For entirely other reasons, all fusor HV should be in coax (factory or home-made faraday outer shields). Assume you've got a 50kv supply, like mine. And you have a 50k ballast resistor. That's one amp of peak current during an arc, or about 50kw of potential EMI, which is enough to fry any PC in the room - the mouse, power, keyboard wires alone are enough antenna for that to bring in the energy required to fry the mobo - even if the PC is off and otherwise not connected to the fusor.

So, the best place to fix that one is at the source, which has the nice byproduct of being a heck of a lot safer for you too.

Another reason to have all your HV inside a grounded shield is that it becomes one pole of a capacitor to everything in the room, and stuff that is floating picks up a charge via a capacity voltage divider. You might not think of that as much of a threat, but if that object is you - and you move, you can easily create a wimshurst or van de graff effect and get a couple hundred KV on yourself. Next time you near a ground - wham; it's probably not going to kill anyone, but it's nasty...and it is enough to fry any semiconductors you might zap that charge into.
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Re: Fusor Voltages are Dangerous

Post by Tyler Christensen » Mon Aug 27, 2012 4:35 pm

Adding to the HV being one pole of a capacitor, the worst case here is if the other pole is an actual capacitor. This is the only time I've been shocked by my fusor. I did a long run while leaving a high voltage capacitor attached to an exposed wire but not actually connected to anything (and earthed on the other end of the cap). The capacitor was initially discharged, but after having a 50kV wire about 3 feet away, it sure wasn't discharged! I shut everything down, followed standard procedure of grounding the HV supply and all, then reached in to do some service on the vacuum system and got hit right in the face as I brushed by the wire to that initially uncharged capacitor. Sure took me by surprise, and took a few minutes to figure out what had happened.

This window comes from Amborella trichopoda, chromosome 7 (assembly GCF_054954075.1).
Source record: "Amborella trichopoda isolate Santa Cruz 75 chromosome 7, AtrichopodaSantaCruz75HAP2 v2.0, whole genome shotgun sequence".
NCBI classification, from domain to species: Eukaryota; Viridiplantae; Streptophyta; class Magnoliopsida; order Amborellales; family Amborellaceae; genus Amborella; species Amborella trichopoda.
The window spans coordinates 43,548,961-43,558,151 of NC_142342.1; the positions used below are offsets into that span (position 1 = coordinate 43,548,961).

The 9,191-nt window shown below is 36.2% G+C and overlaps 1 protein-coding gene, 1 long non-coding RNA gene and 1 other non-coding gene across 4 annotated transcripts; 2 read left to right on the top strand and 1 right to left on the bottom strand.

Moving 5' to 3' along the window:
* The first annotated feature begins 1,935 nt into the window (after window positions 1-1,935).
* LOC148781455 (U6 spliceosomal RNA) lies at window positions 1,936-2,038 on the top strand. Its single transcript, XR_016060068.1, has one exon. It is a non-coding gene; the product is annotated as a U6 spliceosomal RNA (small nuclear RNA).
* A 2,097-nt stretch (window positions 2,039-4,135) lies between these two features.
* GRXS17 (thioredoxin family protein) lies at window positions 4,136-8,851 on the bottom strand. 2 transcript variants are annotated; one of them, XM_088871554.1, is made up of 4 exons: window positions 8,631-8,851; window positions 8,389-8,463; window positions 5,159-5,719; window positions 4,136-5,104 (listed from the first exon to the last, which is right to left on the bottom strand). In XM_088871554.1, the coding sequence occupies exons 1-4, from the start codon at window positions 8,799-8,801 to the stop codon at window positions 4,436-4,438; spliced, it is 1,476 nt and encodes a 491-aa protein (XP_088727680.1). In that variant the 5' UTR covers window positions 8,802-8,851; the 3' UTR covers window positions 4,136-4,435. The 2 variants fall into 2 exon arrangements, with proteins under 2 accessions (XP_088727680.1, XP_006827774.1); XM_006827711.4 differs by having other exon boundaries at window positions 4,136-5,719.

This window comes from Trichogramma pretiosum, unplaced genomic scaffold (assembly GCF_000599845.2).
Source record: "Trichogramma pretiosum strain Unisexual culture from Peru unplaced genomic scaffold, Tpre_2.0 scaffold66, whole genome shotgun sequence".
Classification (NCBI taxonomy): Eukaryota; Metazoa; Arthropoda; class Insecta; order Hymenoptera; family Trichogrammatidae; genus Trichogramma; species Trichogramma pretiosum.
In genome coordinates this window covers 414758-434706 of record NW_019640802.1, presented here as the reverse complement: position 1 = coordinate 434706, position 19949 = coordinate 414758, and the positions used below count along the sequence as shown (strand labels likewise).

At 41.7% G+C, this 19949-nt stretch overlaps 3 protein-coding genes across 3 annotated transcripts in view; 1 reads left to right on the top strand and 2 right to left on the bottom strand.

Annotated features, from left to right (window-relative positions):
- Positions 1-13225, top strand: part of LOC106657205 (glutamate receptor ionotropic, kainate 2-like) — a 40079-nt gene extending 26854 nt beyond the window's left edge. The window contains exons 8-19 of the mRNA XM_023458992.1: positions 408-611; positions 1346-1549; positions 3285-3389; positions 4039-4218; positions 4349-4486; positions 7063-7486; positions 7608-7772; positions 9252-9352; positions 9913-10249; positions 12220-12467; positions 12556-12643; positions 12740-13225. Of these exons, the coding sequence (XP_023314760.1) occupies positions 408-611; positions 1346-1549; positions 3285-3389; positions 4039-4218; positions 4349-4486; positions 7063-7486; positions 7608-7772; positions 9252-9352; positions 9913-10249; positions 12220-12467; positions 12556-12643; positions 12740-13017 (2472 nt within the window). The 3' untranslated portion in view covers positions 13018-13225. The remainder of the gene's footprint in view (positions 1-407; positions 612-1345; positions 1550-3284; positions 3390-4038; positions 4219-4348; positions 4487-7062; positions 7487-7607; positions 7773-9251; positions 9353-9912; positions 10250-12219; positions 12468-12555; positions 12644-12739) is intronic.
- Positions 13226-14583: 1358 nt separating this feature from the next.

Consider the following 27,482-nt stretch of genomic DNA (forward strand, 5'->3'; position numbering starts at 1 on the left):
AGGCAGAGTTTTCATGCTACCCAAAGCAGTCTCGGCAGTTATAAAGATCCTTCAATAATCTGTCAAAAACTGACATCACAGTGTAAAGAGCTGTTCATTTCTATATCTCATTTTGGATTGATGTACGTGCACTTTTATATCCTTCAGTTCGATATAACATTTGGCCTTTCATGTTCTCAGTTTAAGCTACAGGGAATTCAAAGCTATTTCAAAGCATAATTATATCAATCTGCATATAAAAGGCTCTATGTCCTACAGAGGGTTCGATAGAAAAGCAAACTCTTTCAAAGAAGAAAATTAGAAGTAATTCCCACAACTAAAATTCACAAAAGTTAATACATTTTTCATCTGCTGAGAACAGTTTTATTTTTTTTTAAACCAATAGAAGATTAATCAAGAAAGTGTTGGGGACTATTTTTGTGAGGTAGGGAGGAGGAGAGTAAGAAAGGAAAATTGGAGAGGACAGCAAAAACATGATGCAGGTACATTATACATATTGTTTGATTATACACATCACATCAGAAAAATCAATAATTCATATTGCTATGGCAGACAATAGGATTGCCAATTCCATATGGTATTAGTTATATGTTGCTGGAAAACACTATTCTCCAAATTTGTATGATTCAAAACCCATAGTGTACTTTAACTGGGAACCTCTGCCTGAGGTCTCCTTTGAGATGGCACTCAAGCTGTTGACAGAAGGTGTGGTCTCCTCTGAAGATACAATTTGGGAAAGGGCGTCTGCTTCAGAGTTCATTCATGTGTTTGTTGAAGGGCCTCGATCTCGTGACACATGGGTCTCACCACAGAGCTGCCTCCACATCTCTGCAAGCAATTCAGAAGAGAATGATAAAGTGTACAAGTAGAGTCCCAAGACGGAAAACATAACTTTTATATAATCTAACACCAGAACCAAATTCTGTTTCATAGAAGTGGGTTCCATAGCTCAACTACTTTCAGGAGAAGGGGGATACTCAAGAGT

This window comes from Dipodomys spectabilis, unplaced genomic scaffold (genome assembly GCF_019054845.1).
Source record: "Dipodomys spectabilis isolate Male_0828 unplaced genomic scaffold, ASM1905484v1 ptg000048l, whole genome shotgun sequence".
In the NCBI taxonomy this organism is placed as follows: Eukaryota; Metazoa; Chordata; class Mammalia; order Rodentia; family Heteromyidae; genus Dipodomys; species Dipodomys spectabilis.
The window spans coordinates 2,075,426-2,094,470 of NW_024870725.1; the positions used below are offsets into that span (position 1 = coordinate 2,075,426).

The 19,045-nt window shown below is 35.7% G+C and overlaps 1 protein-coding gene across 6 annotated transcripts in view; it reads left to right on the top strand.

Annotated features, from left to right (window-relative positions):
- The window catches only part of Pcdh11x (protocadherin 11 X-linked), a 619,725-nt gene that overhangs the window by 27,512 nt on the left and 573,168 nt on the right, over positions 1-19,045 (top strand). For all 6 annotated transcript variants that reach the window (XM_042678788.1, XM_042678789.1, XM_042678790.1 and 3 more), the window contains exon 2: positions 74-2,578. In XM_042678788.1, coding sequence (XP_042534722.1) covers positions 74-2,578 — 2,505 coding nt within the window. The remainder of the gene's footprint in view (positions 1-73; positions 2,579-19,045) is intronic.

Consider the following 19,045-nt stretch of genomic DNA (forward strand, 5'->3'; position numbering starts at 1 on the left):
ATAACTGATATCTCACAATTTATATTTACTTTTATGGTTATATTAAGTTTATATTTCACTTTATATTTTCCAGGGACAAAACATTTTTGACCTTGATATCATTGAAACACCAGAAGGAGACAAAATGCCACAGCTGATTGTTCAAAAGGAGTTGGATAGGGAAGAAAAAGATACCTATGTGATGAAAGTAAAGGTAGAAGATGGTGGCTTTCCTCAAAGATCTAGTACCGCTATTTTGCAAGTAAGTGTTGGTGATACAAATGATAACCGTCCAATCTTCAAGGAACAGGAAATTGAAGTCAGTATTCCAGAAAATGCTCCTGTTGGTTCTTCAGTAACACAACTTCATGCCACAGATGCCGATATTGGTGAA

Bottom line, short out all high voltage capacitors. Even fairly small non-lethal ones can give quite the surprise and could lead to property damage resulting from your surprise reaction.

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Re: Fusor Voltages are Dangerous

Post by Rich Feldman » Mon Aug 27, 2012 7:43 pm

Tyler Christensen wrote:
> ...The capacitor was initially discharged, but after having a 50kV wire about 3 feet away, it sure wasn't discharged! I shut everything down, followed standard procedure of grounding the HV supply and all, then reached in to do some service on the vacuum system and got hit right in the face as I brushed by the wire to that initially uncharged capacitor. Sure took me by surprise, and took a few minutes to figure out what had happened.